All canonical transfer RNAs (tRNAs) have a uridine at position 8, involved in maintaining tRNA tertiary structure. However, the hyperthermophilic archaeon Methanopyrus kandleri harbors 30 (out of 34) tRNA genes with cytidine at position 8. Here, we demonstrate C-to-U editing at this location in the tRNA’s tertiary core, and present the crystal structure of a tRNA-specific cytidine deaminase, CDAT8, which has the cytidine deaminase domain linked to a tRNA-binding THUMP domain. CDAT8 is specific for C deamination at position 8, requires only the acceptor stem hairpin for activity, and belongs to a unique family within the “cytidine deaminase–like” superfamily. The presence of this C-to-U editing enzyme guarantees the proper folding and functionality of all M. kandleri tRNAs.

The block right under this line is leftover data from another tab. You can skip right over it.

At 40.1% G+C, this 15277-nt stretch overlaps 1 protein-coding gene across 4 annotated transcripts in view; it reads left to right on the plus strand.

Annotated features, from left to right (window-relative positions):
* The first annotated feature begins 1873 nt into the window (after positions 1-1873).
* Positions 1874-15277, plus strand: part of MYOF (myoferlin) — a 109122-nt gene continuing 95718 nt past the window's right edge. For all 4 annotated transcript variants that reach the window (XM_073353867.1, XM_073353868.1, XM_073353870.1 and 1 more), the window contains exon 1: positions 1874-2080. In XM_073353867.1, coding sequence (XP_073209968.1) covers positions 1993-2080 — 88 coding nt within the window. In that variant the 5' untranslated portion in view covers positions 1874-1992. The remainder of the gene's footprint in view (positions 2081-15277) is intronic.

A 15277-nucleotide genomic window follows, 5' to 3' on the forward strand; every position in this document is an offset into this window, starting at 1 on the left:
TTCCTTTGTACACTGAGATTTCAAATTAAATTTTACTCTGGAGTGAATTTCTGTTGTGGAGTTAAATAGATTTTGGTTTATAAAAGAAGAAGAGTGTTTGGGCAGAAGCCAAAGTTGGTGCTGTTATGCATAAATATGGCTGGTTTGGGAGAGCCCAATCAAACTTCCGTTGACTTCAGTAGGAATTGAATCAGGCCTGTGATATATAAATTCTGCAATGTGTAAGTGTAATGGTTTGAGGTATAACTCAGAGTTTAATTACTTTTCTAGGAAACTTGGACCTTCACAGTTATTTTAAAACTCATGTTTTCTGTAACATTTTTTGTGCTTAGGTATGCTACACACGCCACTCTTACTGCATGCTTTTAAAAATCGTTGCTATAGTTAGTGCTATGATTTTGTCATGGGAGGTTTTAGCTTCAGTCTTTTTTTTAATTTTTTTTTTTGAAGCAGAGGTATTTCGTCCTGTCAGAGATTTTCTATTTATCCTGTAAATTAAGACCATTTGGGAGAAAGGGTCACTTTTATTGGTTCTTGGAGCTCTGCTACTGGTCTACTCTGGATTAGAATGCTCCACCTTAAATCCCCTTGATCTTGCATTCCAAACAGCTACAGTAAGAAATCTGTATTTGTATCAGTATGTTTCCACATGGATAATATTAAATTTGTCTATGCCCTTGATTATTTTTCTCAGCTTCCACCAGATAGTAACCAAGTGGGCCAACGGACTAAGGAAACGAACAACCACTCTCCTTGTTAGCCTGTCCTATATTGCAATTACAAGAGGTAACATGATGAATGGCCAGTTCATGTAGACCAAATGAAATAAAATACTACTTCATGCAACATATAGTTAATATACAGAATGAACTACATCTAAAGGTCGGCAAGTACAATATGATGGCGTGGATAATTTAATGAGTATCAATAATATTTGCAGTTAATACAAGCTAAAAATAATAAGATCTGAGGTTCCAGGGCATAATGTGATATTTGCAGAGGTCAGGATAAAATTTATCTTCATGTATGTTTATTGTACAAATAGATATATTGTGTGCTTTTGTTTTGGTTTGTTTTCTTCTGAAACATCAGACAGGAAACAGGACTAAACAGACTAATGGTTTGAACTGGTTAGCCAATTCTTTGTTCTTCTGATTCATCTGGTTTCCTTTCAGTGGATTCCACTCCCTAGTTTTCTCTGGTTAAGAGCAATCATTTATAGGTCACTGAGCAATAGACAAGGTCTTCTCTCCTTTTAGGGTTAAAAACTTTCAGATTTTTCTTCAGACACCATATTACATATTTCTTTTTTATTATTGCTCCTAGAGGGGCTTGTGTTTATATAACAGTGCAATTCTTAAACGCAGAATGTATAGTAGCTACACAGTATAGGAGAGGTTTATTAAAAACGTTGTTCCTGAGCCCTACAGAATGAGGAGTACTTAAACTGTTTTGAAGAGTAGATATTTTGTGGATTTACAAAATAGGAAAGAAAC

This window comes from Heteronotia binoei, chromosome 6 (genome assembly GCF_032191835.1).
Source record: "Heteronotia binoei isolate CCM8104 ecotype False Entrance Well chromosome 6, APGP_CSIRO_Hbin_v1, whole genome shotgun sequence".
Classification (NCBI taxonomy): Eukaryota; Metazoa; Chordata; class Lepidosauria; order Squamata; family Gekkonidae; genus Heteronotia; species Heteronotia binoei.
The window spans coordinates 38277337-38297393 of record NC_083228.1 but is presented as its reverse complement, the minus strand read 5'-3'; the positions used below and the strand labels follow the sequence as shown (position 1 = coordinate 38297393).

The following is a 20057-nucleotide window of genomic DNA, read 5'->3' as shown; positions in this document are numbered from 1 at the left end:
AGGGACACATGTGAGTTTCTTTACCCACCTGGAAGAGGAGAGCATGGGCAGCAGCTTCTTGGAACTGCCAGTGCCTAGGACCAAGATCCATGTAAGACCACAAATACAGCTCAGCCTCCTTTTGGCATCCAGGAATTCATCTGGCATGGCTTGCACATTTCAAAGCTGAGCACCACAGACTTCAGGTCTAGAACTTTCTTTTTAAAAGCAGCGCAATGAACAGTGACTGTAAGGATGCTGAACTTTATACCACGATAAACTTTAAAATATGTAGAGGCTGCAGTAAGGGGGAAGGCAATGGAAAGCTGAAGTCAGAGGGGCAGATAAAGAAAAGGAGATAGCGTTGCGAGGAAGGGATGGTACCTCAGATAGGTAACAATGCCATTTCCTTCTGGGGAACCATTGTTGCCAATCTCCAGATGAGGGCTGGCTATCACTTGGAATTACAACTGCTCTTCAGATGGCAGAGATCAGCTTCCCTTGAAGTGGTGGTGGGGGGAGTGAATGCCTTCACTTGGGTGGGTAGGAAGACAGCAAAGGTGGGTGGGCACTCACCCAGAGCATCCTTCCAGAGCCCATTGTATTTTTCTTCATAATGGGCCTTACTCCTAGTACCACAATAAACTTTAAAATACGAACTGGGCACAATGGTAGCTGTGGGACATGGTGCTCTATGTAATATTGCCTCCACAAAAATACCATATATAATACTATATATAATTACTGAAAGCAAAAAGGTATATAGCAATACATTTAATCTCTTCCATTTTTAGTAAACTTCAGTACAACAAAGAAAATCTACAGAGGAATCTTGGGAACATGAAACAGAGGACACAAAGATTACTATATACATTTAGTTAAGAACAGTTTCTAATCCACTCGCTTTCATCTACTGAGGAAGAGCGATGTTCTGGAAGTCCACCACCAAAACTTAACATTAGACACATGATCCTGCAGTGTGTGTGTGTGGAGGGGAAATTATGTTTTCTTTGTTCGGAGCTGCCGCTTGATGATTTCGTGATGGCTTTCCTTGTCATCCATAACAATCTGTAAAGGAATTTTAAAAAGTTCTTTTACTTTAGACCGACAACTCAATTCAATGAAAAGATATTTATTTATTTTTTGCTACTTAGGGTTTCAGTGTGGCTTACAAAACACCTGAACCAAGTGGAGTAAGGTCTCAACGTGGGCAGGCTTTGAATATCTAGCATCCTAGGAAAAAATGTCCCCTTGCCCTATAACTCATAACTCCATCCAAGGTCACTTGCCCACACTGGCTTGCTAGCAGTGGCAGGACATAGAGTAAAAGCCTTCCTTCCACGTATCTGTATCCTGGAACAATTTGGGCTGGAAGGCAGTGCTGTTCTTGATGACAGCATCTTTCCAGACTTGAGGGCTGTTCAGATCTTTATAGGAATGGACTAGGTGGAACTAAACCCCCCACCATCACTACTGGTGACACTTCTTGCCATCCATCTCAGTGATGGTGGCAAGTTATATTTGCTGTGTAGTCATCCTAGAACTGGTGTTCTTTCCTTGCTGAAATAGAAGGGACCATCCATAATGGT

The RNA splicing and processing endonuclease from Nanoarchaeum equitans (NEQ) belongs to the recently identified (αβ)2 family of splicing endonucleases that require two different subunits for splicing activity. N. equitans splicing endonuclease comprises the catalytic subunit (NEQ205) and the structural subunit (NEQ261). Here, we report the crystal structure of the functional NEQ enzyme at 2.1 Å containing both subunits, as well as that of the NEQ261 subunit alone at 2.2 Å. The functional enzyme resembles previously known α2 and α4 endonucleases but forms a heterotetramer: a dimer of two heterodimers of the catalytic subunit (NEQ205) and the structural subunit (NEQ261). Surprisingly, NEQ261 alone forms a homodimer, similar to the previously known homodimer of the catalytic subunit. The homodimers of isolated subunits are inhibitory to heterodimerization as illustrated by a covalently linked catalytic homodimer that had no RNA cleavage activity upon mixing with the structural subunit. Detailed structural comparison reveals a more favorable hetero- than homodimerization interface, thereby suggesting a possible regulation mechanism of enzyme assembly through available subunits. Finally, the uniquely flexible active site of the NEQ endonuclease provides a possible explanation for its broader substrate specificity.